Shire Publications reprint 1987
8vo stapled softback 32 pages. Minor bumps + wear to edges of covers o/w VG+ 75 gms
(Order reference 15997)
For the working-class housewife before the 20th century washing aids were few and primitive. A stout hedge, a grassy bank and a good fresh wind were the best she could hope for. Paralleling progress in other domestic equipment, washing, mangling and ironing techniques were developed during the late eighteenth and nineteenth centuries to deal with the vast quantities of personal and household linen required by the increasing middle classes.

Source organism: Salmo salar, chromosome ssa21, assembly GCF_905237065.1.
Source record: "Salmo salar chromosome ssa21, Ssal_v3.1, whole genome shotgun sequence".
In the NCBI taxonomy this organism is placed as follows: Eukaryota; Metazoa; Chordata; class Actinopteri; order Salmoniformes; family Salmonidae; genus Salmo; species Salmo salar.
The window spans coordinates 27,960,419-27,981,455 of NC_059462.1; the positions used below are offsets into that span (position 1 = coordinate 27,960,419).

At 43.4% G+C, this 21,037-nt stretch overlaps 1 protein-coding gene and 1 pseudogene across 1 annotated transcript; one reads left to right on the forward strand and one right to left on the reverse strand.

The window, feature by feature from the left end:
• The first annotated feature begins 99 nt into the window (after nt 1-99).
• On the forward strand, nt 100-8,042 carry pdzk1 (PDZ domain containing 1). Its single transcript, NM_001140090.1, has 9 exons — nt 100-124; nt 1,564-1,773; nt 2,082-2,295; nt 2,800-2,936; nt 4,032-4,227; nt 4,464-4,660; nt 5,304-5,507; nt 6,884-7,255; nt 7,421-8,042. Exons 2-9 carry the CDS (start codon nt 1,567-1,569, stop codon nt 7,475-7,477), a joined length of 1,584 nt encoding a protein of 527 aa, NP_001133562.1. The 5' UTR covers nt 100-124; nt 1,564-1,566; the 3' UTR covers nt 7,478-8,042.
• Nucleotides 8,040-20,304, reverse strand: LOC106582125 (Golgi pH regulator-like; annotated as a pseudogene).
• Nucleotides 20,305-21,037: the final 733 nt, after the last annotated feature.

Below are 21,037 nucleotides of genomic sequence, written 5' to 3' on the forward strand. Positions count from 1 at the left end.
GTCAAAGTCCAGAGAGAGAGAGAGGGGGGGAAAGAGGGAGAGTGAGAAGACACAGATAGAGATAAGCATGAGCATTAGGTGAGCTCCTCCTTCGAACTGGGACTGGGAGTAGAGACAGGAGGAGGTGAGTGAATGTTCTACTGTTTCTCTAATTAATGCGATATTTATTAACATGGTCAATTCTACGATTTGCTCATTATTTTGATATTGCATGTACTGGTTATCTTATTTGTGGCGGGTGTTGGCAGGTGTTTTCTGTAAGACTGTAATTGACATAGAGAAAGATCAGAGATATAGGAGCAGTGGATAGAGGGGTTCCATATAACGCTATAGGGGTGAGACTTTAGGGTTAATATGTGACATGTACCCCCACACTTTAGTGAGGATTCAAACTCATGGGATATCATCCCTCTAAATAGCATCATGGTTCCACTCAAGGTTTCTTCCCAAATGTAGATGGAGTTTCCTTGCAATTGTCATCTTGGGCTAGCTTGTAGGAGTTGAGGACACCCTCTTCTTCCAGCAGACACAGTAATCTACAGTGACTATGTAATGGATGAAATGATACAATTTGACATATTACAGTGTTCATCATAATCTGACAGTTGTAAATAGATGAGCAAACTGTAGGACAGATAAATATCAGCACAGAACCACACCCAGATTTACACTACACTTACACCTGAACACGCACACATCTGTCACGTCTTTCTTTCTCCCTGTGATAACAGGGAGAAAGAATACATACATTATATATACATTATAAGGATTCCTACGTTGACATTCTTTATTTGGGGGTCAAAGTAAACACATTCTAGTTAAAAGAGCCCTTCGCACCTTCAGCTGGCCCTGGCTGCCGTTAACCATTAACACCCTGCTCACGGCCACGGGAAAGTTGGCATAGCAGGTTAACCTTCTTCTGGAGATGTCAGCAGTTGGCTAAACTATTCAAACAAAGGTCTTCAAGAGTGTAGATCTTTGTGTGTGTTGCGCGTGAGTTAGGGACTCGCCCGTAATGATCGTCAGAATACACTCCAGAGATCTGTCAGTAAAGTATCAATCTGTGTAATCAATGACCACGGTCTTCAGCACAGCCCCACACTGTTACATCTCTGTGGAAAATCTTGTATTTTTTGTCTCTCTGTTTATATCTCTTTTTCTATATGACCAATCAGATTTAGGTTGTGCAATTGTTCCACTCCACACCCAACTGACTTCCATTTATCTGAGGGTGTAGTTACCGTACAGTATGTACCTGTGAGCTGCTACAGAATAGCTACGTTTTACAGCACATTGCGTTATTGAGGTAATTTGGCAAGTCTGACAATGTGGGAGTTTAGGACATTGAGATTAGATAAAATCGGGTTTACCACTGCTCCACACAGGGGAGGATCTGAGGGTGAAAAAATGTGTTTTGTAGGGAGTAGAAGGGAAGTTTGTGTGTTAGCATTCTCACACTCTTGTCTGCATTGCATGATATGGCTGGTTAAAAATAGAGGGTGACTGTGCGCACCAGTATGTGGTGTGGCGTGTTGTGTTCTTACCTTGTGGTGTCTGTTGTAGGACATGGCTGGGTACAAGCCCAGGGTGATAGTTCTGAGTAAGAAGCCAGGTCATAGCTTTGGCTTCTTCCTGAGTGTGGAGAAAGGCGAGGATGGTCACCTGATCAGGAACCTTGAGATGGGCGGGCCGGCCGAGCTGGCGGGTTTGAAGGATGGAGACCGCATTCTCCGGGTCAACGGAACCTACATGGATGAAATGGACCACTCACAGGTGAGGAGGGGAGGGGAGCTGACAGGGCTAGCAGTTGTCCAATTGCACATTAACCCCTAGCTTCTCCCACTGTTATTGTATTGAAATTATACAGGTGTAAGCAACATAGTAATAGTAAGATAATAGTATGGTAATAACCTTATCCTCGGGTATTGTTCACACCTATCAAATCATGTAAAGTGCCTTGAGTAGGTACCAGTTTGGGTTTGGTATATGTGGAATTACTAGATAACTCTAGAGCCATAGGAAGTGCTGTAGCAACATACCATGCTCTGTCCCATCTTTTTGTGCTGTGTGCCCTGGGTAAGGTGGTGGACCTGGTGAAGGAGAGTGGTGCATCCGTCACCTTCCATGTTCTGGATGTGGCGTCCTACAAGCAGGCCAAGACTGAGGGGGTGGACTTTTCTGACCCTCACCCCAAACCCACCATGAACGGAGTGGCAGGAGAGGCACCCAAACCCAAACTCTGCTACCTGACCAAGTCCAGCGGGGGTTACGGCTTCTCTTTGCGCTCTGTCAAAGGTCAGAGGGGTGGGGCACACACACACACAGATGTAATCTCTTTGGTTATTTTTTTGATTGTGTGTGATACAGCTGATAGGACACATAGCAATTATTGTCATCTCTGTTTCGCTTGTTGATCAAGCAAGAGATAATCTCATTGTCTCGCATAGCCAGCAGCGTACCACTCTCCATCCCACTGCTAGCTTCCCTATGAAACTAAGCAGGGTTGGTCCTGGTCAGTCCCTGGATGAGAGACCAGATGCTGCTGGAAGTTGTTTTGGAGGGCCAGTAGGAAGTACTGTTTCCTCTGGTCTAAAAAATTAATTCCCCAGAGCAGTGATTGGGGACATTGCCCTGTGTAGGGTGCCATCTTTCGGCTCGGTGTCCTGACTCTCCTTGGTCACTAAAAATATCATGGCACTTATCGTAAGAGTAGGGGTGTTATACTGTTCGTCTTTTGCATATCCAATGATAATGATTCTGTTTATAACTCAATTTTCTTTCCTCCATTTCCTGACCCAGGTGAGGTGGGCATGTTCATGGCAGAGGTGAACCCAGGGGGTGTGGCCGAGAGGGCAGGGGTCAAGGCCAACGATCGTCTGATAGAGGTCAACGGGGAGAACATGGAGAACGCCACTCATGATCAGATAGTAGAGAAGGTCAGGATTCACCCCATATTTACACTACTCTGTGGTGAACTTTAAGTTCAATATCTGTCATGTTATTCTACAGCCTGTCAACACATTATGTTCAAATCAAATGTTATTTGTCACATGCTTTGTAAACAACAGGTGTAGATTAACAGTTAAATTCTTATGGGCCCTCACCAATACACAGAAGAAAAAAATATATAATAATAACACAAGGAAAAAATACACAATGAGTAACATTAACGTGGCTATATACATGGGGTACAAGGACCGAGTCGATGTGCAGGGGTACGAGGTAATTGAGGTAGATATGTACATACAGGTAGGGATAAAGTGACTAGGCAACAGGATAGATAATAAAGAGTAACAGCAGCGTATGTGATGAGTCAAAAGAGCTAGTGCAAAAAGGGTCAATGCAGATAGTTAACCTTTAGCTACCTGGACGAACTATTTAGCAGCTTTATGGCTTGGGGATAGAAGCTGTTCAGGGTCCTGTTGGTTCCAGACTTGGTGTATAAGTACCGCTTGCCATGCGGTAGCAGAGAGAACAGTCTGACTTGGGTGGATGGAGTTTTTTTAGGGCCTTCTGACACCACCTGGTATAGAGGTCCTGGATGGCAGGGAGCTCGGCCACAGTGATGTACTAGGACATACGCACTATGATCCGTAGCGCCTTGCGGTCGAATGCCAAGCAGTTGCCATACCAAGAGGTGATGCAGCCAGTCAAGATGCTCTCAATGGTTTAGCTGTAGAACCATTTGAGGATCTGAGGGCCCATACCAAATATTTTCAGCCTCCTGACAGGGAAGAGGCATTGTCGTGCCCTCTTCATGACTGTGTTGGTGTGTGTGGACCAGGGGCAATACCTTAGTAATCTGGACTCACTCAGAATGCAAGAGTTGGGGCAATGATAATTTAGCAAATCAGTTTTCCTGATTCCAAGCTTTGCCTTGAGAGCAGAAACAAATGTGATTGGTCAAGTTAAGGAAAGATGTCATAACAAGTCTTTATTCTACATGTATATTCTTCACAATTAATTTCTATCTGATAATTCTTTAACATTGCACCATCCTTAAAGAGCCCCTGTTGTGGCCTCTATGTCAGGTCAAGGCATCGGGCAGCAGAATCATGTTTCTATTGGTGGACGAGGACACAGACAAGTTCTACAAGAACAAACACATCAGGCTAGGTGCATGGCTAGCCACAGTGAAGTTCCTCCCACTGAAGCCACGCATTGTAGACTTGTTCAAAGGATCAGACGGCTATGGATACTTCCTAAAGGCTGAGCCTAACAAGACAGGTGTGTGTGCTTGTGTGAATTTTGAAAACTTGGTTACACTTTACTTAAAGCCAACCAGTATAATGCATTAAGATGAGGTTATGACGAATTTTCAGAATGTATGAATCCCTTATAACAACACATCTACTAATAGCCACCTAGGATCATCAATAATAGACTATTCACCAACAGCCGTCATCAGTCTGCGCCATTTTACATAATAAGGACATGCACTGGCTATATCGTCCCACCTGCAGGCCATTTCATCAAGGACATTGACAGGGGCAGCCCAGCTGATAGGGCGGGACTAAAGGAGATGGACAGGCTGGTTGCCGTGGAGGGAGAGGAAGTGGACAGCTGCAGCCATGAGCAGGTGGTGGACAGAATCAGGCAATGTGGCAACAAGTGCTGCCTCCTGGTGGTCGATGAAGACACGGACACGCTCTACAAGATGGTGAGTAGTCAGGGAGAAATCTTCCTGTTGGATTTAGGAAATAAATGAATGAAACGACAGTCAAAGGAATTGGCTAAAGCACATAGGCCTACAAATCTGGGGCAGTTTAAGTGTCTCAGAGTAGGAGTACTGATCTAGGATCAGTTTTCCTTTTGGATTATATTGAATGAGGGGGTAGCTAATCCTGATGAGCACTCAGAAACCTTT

Both public and private collections provide evidence of the continuous and sometimes bizarre efforts made by Victorian inventors and manufacturers to bring relie to the laundress. This book illustrates the simple, rare, but often extremely beautiful traditional laundry aids – the glass calendars, washing bats, mangle boards and goffering stacks – as well as examples of the multitude of flat, box, solid fuel, spirit, gas and electric irons, washing machines and wringers, which, still commonly survive from the nineteenth century and the first quarter of the twentieth.